'China to play mediating role in Ukraine conflict' - RTHK
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'China to play mediating role in Ukraine conflict'

2024-05-17 HKT 12:45
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  • President Xi Jinping and Russian President Vladimir Putin attend a tea ceremony in Beijing. Photo: Reuters
    President Xi Jinping and Russian President Vladimir Putin attend a tea ceremony in Beijing. Photo: Reuters
Russian President, Vladimir Putin, was on Friday wrapping up his two-day state visit to China with a trip to the northeastern city of Harbin, which has historic ties with Russia.

He will join trade and investment talks there a day after a meeting in Beijing with President Xi Jinping, who told him that China-Russia relations should be "cherished and cared for" by both sides.

The two also discussed the conflict in Ukraine, with Putin saying he was grateful to China for trying to resolve the crisis over Ukraine.

And hours after Xi and Putin met, US State Department spokesman Vedant Patel said that China could not "have its cake and eat it too" with regard to the West and Moscow.

"It can't have it both ways and want to have [better] relationships with Europe and other countries while simultaneously continuing to fuel the biggest threat to European security in a long time," Patel said, referring to the Ukraine conflict.

Speaking on RTHK's Backchat programme, Alan Lung, a political analyst and Co-convenor (International) of the Path of Democracy think tank, said he believes that China is looking to play a mediating role in the Ukraine conflict.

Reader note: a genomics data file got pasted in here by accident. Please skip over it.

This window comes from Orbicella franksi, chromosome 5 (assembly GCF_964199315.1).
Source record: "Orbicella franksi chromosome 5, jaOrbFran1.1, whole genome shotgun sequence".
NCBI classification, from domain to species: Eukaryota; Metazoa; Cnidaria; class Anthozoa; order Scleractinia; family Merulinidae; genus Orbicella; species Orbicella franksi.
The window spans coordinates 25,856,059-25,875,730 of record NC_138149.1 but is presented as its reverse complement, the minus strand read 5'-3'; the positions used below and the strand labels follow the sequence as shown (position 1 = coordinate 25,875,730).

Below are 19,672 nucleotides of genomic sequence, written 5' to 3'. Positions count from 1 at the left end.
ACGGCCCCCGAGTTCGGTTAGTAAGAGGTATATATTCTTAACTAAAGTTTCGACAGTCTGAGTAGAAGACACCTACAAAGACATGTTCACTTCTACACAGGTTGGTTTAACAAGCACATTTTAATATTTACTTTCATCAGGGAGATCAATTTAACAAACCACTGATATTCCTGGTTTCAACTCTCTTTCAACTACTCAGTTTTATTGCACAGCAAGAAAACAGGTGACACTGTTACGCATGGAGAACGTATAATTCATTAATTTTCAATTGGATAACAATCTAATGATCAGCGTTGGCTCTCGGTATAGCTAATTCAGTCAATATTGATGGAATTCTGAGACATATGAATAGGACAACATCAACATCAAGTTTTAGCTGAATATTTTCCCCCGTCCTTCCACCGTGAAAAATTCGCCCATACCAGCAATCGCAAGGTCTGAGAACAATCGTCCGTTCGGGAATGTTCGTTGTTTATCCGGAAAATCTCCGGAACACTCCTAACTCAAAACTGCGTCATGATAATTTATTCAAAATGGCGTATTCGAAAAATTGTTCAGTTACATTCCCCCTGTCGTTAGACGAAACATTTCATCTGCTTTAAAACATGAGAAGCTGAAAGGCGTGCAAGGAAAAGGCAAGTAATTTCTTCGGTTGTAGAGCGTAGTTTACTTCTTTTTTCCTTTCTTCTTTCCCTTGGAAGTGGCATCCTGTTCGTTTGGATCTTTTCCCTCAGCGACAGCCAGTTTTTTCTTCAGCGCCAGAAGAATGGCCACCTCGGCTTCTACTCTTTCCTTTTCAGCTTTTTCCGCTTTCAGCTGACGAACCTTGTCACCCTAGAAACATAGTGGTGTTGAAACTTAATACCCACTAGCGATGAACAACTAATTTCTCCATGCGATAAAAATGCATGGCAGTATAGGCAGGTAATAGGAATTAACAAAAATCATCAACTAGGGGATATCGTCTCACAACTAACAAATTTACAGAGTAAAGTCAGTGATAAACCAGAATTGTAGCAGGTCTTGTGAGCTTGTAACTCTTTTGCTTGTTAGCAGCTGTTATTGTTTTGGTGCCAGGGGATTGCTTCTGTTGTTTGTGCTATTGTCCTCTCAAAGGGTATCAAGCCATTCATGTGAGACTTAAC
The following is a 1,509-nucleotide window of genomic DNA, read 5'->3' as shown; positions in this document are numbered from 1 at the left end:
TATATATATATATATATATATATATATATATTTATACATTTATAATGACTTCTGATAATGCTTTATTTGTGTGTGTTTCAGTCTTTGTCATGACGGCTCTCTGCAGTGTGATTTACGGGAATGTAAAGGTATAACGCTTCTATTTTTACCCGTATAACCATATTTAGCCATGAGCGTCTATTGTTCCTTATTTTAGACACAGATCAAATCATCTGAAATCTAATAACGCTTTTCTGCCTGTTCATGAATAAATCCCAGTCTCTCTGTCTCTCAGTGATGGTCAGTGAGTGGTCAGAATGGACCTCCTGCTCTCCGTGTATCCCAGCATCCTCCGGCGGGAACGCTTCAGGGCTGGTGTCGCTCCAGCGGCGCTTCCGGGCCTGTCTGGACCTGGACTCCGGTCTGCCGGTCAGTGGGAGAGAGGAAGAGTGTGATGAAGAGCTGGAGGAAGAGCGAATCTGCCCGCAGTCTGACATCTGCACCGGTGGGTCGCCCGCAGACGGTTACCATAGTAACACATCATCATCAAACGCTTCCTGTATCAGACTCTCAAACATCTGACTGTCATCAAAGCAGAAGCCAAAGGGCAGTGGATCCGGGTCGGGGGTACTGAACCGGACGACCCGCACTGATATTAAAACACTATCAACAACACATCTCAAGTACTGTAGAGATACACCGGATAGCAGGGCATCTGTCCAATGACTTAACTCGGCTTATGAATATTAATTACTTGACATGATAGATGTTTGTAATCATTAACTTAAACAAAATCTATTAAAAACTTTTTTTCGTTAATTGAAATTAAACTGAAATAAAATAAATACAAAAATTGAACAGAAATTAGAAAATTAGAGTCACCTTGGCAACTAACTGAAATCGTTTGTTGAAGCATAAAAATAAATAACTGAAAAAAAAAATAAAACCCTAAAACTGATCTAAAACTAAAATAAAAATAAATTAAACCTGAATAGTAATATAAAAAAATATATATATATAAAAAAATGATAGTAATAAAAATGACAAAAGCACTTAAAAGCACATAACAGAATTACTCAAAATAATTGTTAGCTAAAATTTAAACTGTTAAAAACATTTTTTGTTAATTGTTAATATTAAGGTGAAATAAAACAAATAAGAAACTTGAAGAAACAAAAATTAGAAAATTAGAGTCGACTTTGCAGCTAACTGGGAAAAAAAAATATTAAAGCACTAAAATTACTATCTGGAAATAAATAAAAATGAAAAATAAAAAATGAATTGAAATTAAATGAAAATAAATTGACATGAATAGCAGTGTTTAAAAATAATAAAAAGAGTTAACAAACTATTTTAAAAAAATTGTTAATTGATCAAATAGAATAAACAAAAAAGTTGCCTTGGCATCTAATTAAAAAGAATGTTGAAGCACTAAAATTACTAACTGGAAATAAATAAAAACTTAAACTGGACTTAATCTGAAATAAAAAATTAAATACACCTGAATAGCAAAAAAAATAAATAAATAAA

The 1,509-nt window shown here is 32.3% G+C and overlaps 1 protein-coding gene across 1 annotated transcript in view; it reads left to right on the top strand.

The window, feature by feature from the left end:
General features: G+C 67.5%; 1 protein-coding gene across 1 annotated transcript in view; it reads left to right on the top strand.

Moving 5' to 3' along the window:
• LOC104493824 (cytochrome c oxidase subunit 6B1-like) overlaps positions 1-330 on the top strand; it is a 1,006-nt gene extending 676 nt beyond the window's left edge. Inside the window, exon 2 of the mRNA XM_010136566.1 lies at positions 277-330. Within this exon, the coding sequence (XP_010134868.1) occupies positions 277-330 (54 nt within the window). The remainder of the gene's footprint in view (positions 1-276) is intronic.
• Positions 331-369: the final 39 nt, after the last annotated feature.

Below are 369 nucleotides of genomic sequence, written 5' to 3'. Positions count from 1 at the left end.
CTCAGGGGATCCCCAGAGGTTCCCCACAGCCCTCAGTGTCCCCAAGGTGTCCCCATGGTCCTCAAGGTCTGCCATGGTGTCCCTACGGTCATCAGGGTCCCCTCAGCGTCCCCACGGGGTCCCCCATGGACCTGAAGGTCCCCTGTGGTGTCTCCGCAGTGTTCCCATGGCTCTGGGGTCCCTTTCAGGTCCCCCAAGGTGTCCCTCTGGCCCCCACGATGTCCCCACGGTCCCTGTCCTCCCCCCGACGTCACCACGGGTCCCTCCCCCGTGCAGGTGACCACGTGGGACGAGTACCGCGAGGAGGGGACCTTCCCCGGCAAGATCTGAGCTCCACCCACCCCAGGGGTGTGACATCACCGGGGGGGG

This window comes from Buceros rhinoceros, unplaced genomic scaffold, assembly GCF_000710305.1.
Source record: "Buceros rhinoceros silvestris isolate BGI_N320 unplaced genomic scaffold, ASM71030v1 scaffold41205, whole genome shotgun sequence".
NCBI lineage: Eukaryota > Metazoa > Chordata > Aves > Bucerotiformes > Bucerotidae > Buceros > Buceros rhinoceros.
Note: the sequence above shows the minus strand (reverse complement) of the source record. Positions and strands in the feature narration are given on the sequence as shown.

"There are only two countries in the world that doesn't need another country and that is the US and Russia because of its vast territory, but China cannot do that," he said.

"China has bigger stakes and has to cooperate with the West, and this is why China, I think Xi Jinping, desperately wants to, if possible, broker peace in Ukraine on behalf of Russia, on behalf of the Europeans."

On the same programme, Brian Yeung, who wrote a book on his time working in Russia, said he thinks China would not want the situation in Ukraine to undermine its ties with Europe.

"China might be the only, or at least the most important strategic partner to Russia," he said.

"Recently, Xi Jinping also visited Europe and had a very fruitful conversation with the French president. That also signals that China doesn't really want to mess up with Europe for the sake of the China-Russia relationship."

Xin Zhang, an associate professor at the School of Politics and International Relations at East China Normal University, said there are mixed opinions over the ongoing conflict, with some supporting Russia's narrative that the military operation is justified.

"There are also those who are very much on the pro-Ukraine side, looking at this as essentially a big power exploiting a small neighbouring power," he said.

"The situation is complicated. There was a long, complicated historical cause for this conflict to escalate to such a degree. I try to emphasise that China is not the direct party in the conflict, and we would love to see a peaceful resolution through political negotiation."

'China to play mediating role in Ukraine conflict'